At its meeting on 12 June 2019 the Committee scrutinised a number of Instruments in accordance with Standing Orders. It was agreed that the special attention of both Houses should be drawn to four of those considered. The Instruments and the grounds for reporting them are given below. The relevant Departmental memoranda, are published as appendices to this report.
1.1The Committee draws the special attention of both Houses to this Order on the ground that it fails to comply with proper legislative practice in one respect.
1.2This Order approves two Codes of Practice laying down standards of conduct and practice to be followed in relation to student accommodation. The Committee asked the Ministry of Housing, Communities and Local Government to explain why the Codes of Practice referred to in regulation 2(2) do not appear on the websites indicated in the footnotes.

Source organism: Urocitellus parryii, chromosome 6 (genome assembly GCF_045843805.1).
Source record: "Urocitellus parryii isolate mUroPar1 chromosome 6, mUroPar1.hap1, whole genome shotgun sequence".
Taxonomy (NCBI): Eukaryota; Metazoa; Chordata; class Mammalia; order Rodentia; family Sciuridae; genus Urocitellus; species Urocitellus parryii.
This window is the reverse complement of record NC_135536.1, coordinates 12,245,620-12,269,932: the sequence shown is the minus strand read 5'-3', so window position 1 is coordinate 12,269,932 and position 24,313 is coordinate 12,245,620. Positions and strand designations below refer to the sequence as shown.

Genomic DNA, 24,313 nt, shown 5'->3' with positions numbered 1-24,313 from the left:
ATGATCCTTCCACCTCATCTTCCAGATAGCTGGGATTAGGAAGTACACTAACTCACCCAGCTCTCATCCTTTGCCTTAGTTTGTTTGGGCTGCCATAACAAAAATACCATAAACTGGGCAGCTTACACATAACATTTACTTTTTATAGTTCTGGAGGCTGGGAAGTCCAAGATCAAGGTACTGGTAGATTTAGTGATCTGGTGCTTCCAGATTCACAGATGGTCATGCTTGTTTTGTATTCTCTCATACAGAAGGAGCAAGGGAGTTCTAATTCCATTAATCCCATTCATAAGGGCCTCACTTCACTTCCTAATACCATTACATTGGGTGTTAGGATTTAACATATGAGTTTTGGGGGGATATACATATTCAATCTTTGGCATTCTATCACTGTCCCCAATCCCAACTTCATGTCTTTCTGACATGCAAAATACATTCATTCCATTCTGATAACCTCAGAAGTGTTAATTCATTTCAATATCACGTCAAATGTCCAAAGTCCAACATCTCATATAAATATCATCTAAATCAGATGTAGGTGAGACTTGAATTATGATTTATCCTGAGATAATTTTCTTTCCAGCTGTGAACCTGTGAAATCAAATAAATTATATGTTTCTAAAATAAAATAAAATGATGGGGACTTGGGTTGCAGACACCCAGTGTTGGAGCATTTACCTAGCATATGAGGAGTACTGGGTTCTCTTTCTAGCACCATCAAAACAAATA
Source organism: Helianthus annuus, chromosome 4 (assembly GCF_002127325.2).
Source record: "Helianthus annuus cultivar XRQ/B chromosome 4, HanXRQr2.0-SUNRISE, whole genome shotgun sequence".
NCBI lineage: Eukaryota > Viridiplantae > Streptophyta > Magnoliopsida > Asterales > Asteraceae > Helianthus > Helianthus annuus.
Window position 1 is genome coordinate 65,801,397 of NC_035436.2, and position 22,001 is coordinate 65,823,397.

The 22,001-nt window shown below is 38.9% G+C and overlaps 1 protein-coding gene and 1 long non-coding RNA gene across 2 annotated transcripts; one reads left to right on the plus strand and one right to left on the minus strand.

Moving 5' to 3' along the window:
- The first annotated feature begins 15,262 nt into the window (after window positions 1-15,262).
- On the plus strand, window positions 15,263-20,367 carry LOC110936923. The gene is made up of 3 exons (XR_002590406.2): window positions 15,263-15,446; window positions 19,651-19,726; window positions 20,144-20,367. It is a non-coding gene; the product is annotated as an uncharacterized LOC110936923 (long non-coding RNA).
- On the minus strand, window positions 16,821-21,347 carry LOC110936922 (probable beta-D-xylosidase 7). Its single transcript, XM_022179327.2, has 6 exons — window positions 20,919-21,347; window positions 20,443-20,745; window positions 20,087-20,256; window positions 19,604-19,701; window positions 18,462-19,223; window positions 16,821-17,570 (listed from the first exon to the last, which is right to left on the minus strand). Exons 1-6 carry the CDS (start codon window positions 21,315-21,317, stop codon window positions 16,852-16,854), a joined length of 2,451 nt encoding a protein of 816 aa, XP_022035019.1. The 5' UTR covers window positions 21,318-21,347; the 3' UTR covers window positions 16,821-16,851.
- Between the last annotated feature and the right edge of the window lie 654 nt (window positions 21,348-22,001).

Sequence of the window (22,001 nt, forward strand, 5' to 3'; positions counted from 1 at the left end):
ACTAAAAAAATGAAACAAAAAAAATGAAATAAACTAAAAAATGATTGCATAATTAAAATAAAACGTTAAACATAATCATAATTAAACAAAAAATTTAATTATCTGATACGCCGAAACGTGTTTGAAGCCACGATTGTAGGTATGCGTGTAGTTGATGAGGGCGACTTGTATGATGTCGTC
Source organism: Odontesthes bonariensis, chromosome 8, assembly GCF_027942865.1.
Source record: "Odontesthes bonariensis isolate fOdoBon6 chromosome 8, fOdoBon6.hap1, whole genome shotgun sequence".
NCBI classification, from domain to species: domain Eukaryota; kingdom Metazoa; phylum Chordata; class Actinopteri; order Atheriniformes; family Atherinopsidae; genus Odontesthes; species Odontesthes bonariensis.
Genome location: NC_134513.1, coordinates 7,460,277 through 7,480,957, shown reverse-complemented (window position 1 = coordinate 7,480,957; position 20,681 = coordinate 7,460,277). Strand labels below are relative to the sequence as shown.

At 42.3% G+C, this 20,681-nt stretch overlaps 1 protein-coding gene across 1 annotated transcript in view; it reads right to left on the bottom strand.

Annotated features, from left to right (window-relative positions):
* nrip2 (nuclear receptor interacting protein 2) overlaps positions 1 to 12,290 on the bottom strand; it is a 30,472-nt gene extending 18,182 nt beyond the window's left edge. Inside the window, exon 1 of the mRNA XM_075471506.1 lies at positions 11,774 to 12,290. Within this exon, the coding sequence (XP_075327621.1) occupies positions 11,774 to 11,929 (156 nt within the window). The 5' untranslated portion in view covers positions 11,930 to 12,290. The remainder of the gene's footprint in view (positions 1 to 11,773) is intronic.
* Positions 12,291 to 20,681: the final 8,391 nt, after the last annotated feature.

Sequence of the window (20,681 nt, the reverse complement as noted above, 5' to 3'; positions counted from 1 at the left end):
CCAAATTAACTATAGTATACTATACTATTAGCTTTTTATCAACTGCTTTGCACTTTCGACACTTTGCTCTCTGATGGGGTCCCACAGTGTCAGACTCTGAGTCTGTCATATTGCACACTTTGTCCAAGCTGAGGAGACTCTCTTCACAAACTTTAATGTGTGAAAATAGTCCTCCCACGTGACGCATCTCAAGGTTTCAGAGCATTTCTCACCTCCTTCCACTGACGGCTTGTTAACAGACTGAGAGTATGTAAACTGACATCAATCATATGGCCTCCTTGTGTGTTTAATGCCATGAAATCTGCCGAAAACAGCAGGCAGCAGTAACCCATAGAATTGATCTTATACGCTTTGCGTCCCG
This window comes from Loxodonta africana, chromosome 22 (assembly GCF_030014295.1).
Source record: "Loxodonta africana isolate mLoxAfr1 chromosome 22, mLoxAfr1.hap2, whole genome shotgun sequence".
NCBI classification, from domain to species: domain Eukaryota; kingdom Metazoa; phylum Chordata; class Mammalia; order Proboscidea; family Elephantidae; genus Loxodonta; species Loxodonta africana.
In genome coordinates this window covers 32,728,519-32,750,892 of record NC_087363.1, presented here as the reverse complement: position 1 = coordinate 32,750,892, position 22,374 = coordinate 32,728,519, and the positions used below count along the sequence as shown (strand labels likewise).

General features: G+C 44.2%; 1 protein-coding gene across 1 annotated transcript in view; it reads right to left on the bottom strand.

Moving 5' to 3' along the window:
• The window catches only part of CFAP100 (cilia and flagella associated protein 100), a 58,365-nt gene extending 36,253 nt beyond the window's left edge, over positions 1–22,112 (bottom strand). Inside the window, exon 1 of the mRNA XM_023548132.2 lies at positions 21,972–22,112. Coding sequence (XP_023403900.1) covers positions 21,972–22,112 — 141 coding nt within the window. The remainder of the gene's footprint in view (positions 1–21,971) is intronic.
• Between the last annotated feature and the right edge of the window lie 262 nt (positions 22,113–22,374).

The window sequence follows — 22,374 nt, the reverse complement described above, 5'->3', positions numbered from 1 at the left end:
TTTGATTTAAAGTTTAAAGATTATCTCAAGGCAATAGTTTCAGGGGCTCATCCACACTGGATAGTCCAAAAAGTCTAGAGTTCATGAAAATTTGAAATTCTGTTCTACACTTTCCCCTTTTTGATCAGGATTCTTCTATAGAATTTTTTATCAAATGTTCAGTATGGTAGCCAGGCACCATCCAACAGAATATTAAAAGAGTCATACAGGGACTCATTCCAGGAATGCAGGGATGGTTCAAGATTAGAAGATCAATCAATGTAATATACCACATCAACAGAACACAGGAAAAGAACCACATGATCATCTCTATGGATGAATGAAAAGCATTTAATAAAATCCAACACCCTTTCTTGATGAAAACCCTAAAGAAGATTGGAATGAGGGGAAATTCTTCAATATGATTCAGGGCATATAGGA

1.3In a memorandum printed at Appendix 1, the Department explains that the new Codes do not come into force until 1 June 2019 and argues that to include both the versions approved by this instrument and the previously approved versions on the websites would be confusing to users. The Department has made arrangements for the new Codes to appear on the websites from the date they come in to force and is satisfied that it has fulfilled its statutory duty to publish those Codes in a manner considered appropriate for bringing them to the attention of those likely to be affected by them. The Committee is clear that where legislation is made that refers to other documents, access to the law requires that readers can appreciate the full effect of the new law (whether yet in force or not), which requires publication of those other documents. Giving people time between making and commencement to prepare for new legislation only helps if they can see the full effect of the new legislation, including the impact of documents referred to. It should not be difficult to mark the two versions of a code on a website in such a way as to make it obvious to readers which version is in force in relation to particular times. It is not proper legislative practice to make legislation the full effect of which readers cannot appreciate; the Committee accordingly reports this Order for failure to comply with proper legislative practice.